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Snowbirds: take heed before taking flight

By Kathy Bockus, Contributor

Taking steps to ensure your travel, home and auto insurance coverage is sufficient can contribute greatly to worry-free extended stays in the United States, says Dawn Marchand, vice-president of marketing, product and direct distribution of Toronto-based Lawyers Financial.

Marchand offers some helpful hints for snowbirds — or those thinking about joining the flock — when buying travel insurance.

She suggests asking whether there are any rules pertaining to pre-existing medical conditions and if there are any exclusions in the policy.

"It's very important to disclose any conditions up front and find out what the rules are," Marchand tells "It doesn't do any good not to tell the insurer because they're going to find out at claims time."

She urges snowbirds to inquire about repatriation coverage and what it addresses — whether it covers travel back to Canada for you, your companion or someone who must be assigned to travel with you, and the method of travel — by coach or business class.

"Does it cover an emergency flight if you need it?" asks Marchand.

She advises travellers taking their own vehicles to check whether their car insurance has an out-of-country provision and to make note of the duration. They should also make sure they understand what it covers.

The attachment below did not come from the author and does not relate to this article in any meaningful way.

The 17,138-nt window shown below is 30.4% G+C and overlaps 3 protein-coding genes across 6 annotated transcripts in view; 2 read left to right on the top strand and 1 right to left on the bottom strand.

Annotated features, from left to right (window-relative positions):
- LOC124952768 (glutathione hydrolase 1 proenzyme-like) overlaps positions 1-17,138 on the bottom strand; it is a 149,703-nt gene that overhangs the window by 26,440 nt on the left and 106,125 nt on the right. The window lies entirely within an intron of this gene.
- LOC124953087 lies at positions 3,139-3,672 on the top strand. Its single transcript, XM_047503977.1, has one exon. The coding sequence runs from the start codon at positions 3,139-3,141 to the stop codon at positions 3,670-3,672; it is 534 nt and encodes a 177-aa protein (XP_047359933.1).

Regarding rental vehicles, Marchand says travel provisions in regular vehicle insurance could save snowbirds money since rental agencies can charge between $10 and $20 a day for insurance.

She adds that snowbirds should also read through their home insurance policies since many require someone to check the home every seven days.

Marchand says rented or leased accommodations may require insurance coverage for the duration of the stay.

She also advises travellers to inform themselves about the length of time Canadians can spend in the United States, noting there are two separate formulas with which Canadians must comply — one for immigration and one for U.S. taxation.

American immigration laws dictate Canadians cannot spend more than 180 days of a 365-day period in the United States, Marchand notes.

"If you go for the weekend, and four months later plan to spend six months, you could find yourself outside the law,” she says.

The U.S. tax rule is simple, says Marchand. "If you don't want to file any forms with the IRS [Internal Revenue Service], it's best to play it safe by ensuring you don't spend more than 120 days in a calendar year in the United States to be considered an American resident for tax purposes.

"This is a guideline only. If you plan to spend a significant amount of time in the U.S., you should consult with a tax advisor for specifics."

Since most snowbirds tend to be older, Marchand says it might be a good idea to do a little "pre-investigation" of what medical resources are available in the area where you will travel — just in case.

"Make sure you have an updated list of medications, and your doctor's name," she says. "Take it with you, but also leave a copy — along with a copy of your insurance coverage — with someone at home."

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